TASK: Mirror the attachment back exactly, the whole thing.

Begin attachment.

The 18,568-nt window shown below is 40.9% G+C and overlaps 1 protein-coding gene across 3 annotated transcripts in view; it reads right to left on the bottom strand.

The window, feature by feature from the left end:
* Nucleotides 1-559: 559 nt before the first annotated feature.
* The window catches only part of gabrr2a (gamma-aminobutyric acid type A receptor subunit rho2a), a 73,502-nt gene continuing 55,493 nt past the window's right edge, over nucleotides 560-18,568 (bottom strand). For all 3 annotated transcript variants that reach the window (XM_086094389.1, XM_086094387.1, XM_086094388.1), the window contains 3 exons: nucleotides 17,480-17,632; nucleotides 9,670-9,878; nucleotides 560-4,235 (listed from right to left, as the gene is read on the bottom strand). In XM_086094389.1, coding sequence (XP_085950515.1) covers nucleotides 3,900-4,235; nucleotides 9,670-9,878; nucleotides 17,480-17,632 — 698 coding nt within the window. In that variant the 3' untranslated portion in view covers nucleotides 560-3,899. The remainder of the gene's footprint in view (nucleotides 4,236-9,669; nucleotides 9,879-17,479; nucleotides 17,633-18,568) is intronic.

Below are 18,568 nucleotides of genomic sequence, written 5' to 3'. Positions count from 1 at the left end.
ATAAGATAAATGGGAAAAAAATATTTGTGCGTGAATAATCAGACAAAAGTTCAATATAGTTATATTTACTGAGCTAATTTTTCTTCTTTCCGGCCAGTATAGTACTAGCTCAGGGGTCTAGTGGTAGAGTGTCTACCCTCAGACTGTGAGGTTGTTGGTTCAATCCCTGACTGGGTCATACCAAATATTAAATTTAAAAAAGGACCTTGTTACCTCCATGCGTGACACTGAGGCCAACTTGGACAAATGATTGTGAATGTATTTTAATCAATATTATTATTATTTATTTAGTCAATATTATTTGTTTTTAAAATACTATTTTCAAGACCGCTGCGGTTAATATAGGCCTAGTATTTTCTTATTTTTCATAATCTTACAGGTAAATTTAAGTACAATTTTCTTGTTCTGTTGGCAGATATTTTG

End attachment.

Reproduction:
The 18,568-nt window shown below is 40.9% G+C and overlaps 1 protein-coding gene across 3 annotated transcripts in view; it reads right to left on the bottom strand.

The window, feature by feature from the left end:
* Nucleotides 1-559: 559 nt before the first annotated feature.
* The window catches only part of gabrr2a (gamma-aminobutyric acid type A receptor subunit rho2a), a 73,502-nt gene continuing 55,493 nt past the window's right edge, over nucleotides 560-18,568 (bottom strand). For all 3 annotated transcript variants that reach the window (XM_086094389.1, XM_086094387.1, XM_086094388.1), the window contains 3 exons: nucleotides 17,480-17,632; nucleotides 9,670-9,878; nucleotides 560-4,235 (listed from right to left, as the gene is read on the bottom strand). In XM_086094389.1, coding sequence (XP_085950515.1) covers nucleotides 3,900-4,235; nucleotides 9,670-9,878; nucleotides 17,480-17,632 — 698 coding nt within the window. In that variant the 3' untranslated portion in view covers nucleotides 560-3,899. The remainder of the gene's footprint in view (nucleotides 4,236-9,669; nucleotides 9,879-17,479; nucleotides 17,633-18,568) is intronic.

Below are 18,568 nucleotides of genomic sequence, written 5' to 3'. Positions count from 1 at the left end.
ATAAGATAAATGGGAAAAAAATATTTGTGCGTGAATAATCAGACAAAAGTTCAATATAGTTATATTTACTGAGCTAATTTTTCTTCTTTCCGGCCAGTATAGTACTAGCTCAGGGGTCTAGTGGTAGAGTGTCTACCCTCAGACTGTGAGGTTGTTGGTTCAATCCCTGACTGGGTCATACCAAATATTAAATTTAAAAAAGGACCTTGTTACCTCCATGCGTGACACTGAGGCCAACTTGGACAAATGATTGTGAATGTATTTTAATCAATATTATTATTATTTATTTAGTCAATATTATTTGTTTTTAAAATACTATTTTCAAGACCGCTGCGGTTAATATAGGCCTAGTATTTTCTTATTTTTCATAATCTTACAGGTAAATTTAAGTACAATTTTCTTGTTCTGTTGGCAGATATTTTG